Numerous studies and real-life examples have shown that social media can be harmful for youth if used incorrectly.
That’s one of the reasons state Rep. Steve Harshman, R-Casper, has introduced a bill for the upcoming legislative session that would require parental consent for anyone younger than 18 to use social media in Wyoming.
What started with Myspace around two decades ago, has evolved to Facebook, Instagram and now TikTok, each presenting more features and ways for users to interact with each other on the platforms, which has been particularly assisted by the increasing prevalence of smartphones.
Harshman said he sees his bill as another tool to help parents raise their kids and determine what they have access to is appropriate for their age and maturity.
“This stuff is moving so fast,” he said. “I don’t think many parents have a full idea, I know I didn’t. We’ve got to give parents another tool to help them.”
House Bill 85, titled “Social Media-Parental Consent For Minors Required,” would require consent from a parent or guardian if the user is younger than 18 to be allowed to use a social media platform.
Many social media companies already do not allow children younger than 13 to use their sites. Still, there’s a growing national movement to develop stricter age verification measures, such as requiring users to provide government-issued identification.
Similar legislation has passed in states like Arkansas, Texas, Louisiana, Utah and Ohio. Some of these consent laws only apply to children younger than 16, while some like Wyoming’s proposed law, applies to all minors.
Harshman’s bill directs the Wyoming Attorney General’s office to develop rules for the age verification and parental consent processes, and to determine what exactly does and doesn’t qualify as social media. He doesn’t believe these sideboards would be difficult to implement, as similar measures were recently enacted for online sports gambling in Wyoming.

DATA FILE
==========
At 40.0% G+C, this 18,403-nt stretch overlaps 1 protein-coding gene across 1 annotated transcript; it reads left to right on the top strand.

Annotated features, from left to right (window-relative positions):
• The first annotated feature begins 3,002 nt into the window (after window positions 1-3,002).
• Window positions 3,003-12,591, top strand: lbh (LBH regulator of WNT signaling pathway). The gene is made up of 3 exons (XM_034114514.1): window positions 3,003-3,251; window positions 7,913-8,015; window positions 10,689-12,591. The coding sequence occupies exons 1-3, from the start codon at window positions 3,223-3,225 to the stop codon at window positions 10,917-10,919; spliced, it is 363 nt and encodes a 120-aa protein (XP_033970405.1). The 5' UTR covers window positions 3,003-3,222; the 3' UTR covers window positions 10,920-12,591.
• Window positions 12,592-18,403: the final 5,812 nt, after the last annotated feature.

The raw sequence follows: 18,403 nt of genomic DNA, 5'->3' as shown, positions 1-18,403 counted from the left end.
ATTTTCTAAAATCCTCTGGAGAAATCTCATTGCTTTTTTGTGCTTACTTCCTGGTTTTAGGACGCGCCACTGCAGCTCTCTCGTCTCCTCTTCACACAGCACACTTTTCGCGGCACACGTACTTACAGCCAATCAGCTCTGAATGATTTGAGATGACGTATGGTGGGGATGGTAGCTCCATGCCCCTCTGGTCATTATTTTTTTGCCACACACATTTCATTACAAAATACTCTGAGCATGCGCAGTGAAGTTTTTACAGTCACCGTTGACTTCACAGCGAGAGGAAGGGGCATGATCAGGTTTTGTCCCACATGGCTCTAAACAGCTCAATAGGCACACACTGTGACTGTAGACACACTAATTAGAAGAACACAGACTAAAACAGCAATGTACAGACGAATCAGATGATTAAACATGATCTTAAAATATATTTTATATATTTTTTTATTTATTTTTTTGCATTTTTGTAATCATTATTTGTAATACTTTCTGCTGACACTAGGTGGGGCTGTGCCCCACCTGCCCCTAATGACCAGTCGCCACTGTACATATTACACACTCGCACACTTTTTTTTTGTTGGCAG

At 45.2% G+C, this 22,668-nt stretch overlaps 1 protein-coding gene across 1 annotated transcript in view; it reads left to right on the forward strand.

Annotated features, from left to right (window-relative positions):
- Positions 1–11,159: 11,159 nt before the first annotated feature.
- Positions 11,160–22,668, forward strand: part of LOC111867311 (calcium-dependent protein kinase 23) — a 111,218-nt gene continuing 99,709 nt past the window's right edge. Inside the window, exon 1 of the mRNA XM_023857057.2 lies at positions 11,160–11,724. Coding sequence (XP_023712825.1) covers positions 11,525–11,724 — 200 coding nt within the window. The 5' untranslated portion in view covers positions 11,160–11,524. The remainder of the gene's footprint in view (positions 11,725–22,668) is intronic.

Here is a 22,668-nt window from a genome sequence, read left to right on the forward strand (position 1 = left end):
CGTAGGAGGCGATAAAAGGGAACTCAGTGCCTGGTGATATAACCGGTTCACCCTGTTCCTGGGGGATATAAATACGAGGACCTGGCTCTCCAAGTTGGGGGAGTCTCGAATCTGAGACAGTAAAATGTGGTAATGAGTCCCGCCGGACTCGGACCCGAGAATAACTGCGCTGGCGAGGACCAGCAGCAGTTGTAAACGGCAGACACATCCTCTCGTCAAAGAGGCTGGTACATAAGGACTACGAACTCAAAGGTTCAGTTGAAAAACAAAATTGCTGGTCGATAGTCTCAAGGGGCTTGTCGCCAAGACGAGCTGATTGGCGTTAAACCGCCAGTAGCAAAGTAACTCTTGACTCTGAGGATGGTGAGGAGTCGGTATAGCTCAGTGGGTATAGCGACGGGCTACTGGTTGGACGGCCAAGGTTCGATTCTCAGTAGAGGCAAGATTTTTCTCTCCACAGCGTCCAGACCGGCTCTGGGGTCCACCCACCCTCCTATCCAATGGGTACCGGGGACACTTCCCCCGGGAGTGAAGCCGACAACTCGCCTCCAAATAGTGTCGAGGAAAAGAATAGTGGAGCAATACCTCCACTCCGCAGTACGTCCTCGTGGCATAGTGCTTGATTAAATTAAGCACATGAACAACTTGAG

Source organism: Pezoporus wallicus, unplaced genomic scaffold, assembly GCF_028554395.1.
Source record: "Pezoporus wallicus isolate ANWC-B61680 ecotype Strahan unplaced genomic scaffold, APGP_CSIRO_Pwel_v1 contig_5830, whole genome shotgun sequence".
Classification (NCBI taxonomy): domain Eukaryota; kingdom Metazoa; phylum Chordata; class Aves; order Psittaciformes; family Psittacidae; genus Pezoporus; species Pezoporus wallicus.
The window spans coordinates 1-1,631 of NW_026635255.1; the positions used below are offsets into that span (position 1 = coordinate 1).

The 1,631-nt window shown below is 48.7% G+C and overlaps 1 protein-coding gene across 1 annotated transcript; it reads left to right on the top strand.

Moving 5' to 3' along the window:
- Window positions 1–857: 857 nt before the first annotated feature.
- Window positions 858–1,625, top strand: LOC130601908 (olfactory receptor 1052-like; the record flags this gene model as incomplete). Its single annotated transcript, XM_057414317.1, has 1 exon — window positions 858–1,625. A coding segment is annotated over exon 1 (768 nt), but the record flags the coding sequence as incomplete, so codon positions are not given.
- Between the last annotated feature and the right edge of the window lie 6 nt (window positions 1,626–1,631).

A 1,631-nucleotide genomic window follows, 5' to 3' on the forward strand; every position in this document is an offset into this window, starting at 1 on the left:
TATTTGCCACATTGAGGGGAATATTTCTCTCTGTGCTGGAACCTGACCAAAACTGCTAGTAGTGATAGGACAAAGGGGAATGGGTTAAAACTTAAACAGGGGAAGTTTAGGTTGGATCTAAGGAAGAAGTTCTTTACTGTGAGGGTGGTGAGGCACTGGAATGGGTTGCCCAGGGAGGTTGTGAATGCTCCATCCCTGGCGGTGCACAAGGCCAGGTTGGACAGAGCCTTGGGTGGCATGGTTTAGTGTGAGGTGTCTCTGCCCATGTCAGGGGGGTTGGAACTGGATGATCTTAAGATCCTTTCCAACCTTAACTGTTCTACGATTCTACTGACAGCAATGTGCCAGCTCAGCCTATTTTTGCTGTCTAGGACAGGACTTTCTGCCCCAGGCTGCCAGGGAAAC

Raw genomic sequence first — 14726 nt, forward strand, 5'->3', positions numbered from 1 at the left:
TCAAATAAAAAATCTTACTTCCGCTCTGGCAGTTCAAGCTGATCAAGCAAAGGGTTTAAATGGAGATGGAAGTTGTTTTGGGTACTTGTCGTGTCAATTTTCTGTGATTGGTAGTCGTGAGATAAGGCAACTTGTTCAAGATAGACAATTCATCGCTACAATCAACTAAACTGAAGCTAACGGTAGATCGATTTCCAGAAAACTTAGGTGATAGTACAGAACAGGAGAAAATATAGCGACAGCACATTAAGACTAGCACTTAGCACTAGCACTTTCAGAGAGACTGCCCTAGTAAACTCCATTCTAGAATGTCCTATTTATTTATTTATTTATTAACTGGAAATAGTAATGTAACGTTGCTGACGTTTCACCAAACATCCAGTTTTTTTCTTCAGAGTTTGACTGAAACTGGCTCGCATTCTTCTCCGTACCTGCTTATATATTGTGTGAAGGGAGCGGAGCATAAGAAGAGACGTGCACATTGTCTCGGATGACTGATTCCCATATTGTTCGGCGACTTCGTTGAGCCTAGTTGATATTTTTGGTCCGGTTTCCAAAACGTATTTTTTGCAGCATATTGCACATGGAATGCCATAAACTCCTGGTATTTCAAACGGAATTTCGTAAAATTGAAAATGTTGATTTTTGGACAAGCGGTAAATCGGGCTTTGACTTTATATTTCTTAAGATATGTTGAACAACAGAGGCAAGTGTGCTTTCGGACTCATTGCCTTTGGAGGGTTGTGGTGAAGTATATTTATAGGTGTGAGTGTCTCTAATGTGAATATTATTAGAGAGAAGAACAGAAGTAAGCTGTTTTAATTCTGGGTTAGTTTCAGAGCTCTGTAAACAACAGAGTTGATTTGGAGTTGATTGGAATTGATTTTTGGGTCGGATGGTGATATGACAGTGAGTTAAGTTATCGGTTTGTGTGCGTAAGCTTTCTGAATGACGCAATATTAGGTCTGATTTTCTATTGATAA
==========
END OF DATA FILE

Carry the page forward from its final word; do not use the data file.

Many parents and health advocates have expressed increasing concerns that social media has a negative effect on the mental health of children and teens.
Harshman said cyberbullying is one of his biggest concerns about children having access to social media.
“It’s heartbreaking,” he said.
One internal Facebook study first reported by the Wall Street Journal in 2021 found that 13.5% of teen girls say Instagram makes thoughts of suicide worse and 17% of teen girls say it makes eating disorders worse.
More than 40 states and the District of Columbia are suing Meta, the parent company of Facebook and Instagram, for allegedly implementing addictive features on their platforms that harm children’s mental health, have subsequently harmed young users, and did not sufficiently warn parents of those risks. Wyoming is not part of this lawsuit.
This year, U.S. Surgeon General Vivek H. Murthy released an advisory arguing that excessive social media use as a child may lead to a higher risk of poor mental health, including sleep problems and body dissatisfaction. But a recent report by the American Psychological Association (APA) found that social media use “is not inherently beneficial or harmful to young people.”
Harshman said he tends to agree with that APA determination, but believes more parental control should still be in place to use this technology.
“It’s not all bad … a lot of that stuff is connecting people and all that, but there’s some sides to it too,” he said. “When you’re raising kids and you’ve got a 12-year-old with a phone in his pocket, maybe mom and dad ought to at least be in charge of that a little bit and give permission to that.”
A parent of four and a high school teacher, Harshman said if he could go back in time to when he was raising his kids, he would’ve thought twice about allowing them to use social media.
“In today’s kids even (too), that’s where I’m really motivated, with the kids I see on an everyday basis,” he said.
Any rule that the Wyoming AG’s office creates will inherently require adult users to reveal their age to know which users need parental consent to participate. There could also be hurdles with someone proving they are a child’s parent or guardian. Both of these could create some issues with privacy laws.
Federal judges recently blocked newly passed children’s social media safety laws in California and Arkansas, saying they may violate First Amendment protections, and raised doubts whether they would actually keep children safer.
Some opposing these laws like the Electronic Frontier Foundation have also argued that minors could lose access simply because parents may not have time to complete the verification requirements, or because their parents do not wish to share more private information with the companies.
Leo Wolfson can be reached at Leo@CowboyStateDaily.com.